If you have read Hannah Jackson’s blog series on burnout, “what is burnout?”, “am I experiencing it?” and “how do I prevent it?”, then you are probably getting good at ensuring you have a healthy mindset. However, even the most balanced individuals with a high awareness of their own mental health and well-being can sometimes struggle, which is where boundaries come in.
You’re never going to find a job that doesn’t come with the risk of burnout. For many people, remote working has resulted in blurred boundaries. It is often unclear where work life ends and home life starts. Our jobs and personal preferences also play a role in designing the proper boundaries.
We’re all busy, and when you are in a new job or training, you can find that you are faced with competing demands and priorities, and the landscape can be unfamiliar and hard to navigate. Identifying, setting and establishing boundaries can help ensure you can maintain balance, deliver on expectations, and be successful.
Nedra Glover Tawwab has a fantastic 6-minute TED talk on setting boundaries at work (you may also want to read her book “Set Boundaries, Find Peace”). Her insights into navigating this are beneficial and straightforward to implement.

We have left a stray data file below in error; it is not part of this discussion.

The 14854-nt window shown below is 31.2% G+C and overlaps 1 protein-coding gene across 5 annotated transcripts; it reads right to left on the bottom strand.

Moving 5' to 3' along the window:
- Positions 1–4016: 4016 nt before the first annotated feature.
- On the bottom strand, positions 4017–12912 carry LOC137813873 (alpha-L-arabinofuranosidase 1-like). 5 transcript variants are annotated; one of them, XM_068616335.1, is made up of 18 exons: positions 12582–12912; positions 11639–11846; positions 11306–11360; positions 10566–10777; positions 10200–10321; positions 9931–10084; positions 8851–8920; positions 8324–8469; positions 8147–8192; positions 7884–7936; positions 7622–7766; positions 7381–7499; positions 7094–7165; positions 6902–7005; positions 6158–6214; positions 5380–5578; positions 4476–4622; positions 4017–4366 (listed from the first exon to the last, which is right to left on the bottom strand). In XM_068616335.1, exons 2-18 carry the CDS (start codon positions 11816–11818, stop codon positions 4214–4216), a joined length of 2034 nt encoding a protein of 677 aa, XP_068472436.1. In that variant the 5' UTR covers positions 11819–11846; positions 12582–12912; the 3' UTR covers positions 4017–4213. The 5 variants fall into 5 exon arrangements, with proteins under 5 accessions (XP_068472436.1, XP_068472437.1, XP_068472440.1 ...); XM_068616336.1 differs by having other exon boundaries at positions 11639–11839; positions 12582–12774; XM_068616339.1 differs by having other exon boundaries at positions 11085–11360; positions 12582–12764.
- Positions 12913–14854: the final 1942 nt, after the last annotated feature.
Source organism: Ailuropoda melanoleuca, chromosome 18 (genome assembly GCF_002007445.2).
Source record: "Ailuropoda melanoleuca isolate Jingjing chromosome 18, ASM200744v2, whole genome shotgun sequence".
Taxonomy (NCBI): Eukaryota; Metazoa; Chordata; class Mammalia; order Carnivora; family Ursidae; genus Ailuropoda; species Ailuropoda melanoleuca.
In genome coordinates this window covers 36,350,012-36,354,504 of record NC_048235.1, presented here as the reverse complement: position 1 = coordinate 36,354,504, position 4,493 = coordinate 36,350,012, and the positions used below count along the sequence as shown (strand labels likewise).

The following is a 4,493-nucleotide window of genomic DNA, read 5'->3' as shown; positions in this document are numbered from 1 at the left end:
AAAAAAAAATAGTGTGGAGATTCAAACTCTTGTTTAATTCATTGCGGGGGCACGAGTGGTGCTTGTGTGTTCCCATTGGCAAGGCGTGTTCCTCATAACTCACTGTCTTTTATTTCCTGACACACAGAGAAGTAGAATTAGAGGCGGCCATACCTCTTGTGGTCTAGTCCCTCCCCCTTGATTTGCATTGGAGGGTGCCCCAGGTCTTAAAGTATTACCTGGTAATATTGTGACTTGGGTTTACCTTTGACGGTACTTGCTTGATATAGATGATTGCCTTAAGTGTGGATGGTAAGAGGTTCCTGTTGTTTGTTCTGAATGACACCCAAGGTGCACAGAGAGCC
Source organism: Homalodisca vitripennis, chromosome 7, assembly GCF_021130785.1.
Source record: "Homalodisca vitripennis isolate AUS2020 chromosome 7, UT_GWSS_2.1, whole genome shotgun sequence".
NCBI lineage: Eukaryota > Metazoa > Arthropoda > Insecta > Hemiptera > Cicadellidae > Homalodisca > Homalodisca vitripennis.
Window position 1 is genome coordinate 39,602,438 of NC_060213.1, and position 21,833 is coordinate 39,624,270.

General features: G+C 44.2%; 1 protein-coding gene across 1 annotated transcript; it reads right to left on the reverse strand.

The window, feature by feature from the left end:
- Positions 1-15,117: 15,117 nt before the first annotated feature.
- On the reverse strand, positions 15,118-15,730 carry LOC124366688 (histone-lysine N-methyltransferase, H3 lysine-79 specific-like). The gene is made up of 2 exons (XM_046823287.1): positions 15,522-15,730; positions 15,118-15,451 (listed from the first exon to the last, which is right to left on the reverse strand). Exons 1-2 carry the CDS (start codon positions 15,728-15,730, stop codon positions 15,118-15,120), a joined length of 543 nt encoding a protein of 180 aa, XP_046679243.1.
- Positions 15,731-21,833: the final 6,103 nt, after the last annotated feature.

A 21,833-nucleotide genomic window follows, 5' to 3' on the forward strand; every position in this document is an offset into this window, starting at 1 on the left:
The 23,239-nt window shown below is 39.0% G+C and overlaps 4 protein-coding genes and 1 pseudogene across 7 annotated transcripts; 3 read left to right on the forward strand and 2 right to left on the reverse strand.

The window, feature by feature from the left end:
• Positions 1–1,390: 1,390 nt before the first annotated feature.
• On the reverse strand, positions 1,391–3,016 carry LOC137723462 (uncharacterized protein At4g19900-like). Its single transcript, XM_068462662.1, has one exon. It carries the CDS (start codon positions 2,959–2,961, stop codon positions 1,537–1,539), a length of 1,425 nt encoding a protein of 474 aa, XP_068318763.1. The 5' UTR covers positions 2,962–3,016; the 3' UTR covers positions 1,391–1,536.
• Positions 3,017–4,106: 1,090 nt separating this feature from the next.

“[Boundaries are] the expectations and needs that help us feel safe and comfortable in relationships”. – Nedra Glover Tawwab
Often, work is where we spend a lot of our time, and yet it is also where we have the hardest time setting limits. Setting clear boundaries will help you feel more productive and less stressed and exhausted at work (and we know that stress and exhaustion lead to burnout, so we need to do everything we can to help ourselves avoid that!)
Communicating what works for us is one of the kindest things we can do for ourselves and others. No one can read our minds, and we should not leave others to guess what we need to achieve psychological safety at work. Here are three steps that Nedra Glover Tawwab sets out:
Identifying your boundaries.
The first step is identifying your boundaries. For instance, do you have a hard finish time each day because you have a personal commitment (like a gym class or picking up your kids) to get to? How do you like to be given feedback (in person, in writing)? Are you not available for after-hours drinks but open to going for a walk? Do you answer emails on weekends? These are all examples of where you can identify, set, and communicate a boundary.
The second step is thinking about when and how you will make your statement / communicate your boundaries. Be thoughtful and collaborative in how you do this, and the earlier in a relationship, the more clearly you can communicate, the better. Speaking up and advocating for yourself takes courage, so be brave!
Stick to your boundaries!
The third top tip is that once you set a boundary, you MUST stick to it. If you violate your boundaries, then so will others. So, if you say you are not available after 6 PM, don’t start to chime in on a workgroup chat after 6 PM. If you do, don’t be surprised if people’s expectations of your availability change.
It is hard to set and establish (and maintain) boundaries, but if you do, you will be happier, more productive, more innovative, and less stressed. Boundaries are contagious- once you set them, you will notice others doing the same, and you might just inspire someone else to be courageous and set a boundary that they badly need. Go for it!